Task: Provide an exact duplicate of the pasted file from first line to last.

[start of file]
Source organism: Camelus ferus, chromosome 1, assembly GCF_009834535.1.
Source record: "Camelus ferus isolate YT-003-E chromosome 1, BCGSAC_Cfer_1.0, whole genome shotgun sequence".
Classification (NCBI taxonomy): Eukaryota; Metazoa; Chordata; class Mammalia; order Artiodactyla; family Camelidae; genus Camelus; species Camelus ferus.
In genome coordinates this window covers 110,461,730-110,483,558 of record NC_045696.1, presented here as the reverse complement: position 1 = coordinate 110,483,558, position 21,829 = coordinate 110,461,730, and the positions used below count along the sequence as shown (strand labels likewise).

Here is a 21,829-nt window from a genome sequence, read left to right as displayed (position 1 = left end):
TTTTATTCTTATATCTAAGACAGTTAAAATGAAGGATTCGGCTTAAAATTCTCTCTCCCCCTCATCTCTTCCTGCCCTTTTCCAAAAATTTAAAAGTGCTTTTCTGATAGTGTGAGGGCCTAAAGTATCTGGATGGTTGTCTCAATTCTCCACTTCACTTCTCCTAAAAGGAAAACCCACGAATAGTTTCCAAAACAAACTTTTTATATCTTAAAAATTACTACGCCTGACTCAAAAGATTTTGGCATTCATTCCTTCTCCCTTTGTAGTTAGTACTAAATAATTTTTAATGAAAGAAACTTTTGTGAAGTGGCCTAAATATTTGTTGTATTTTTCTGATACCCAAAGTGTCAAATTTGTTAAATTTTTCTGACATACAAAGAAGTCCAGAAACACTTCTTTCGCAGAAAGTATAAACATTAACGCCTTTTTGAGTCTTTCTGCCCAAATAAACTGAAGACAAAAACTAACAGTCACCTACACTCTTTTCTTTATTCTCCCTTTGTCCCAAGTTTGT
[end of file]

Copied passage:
Source organism: Camelus ferus, chromosome 1, assembly GCF_009834535.1.
Source record: "Camelus ferus isolate YT-003-E chromosome 1, BCGSAC_Cfer_1.0, whole genome shotgun sequence".
Classification (NCBI taxonomy): Eukaryota; Metazoa; Chordata; class Mammalia; order Artiodactyla; family Camelidae; genus Camelus; species Camelus ferus.
In genome coordinates this window covers 110,461,730-110,483,558 of record NC_045696.1, presented here as the reverse complement: position 1 = coordinate 110,483,558, position 21,829 = coordinate 110,461,730, and the positions used below count along the sequence as shown (strand labels likewise).

Here is a 21,829-nt window from a genome sequence, read left to right as displayed (position 1 = left end):
TTTTATTCTTATATCTAAGACAGTTAAAATGAAGGATTCGGCTTAAAATTCTCTCTCCCCCTCATCTCTTCCTGCCCTTTTCCAAAAATTTAAAAGTGCTTTTCTGATAGTGTGAGGGCCTAAAGTATCTGGATGGTTGTCTCAATTCTCCACTTCACTTCTCCTAAAAGGAAAACCCACGAATAGTTTCCAAAACAAACTTTTTATATCTTAAAAATTACTACGCCTGACTCAAAAGATTTTGGCATTCATTCCTTCTCCCTTTGTAGTTAGTACTAAATAATTTTTAATGAAAGAAACTTTTGTGAAGTGGCCTAAATATTTGTTGTATTTTTCTGATACCCAAAGTGTCAAATTTGTTAAATTTTTCTGACATACAAAGAAGTCCAGAAACACTTCTTTCGCAGAAAGTATAAACATTAACGCCTTTTTGAGTCTTTCTGCCCAAATAAACTGAAGACAAAAACTAACAGTCACCTACACTCTTTTCTTTATTCTCCCTTTGTCCCAAGTTTGT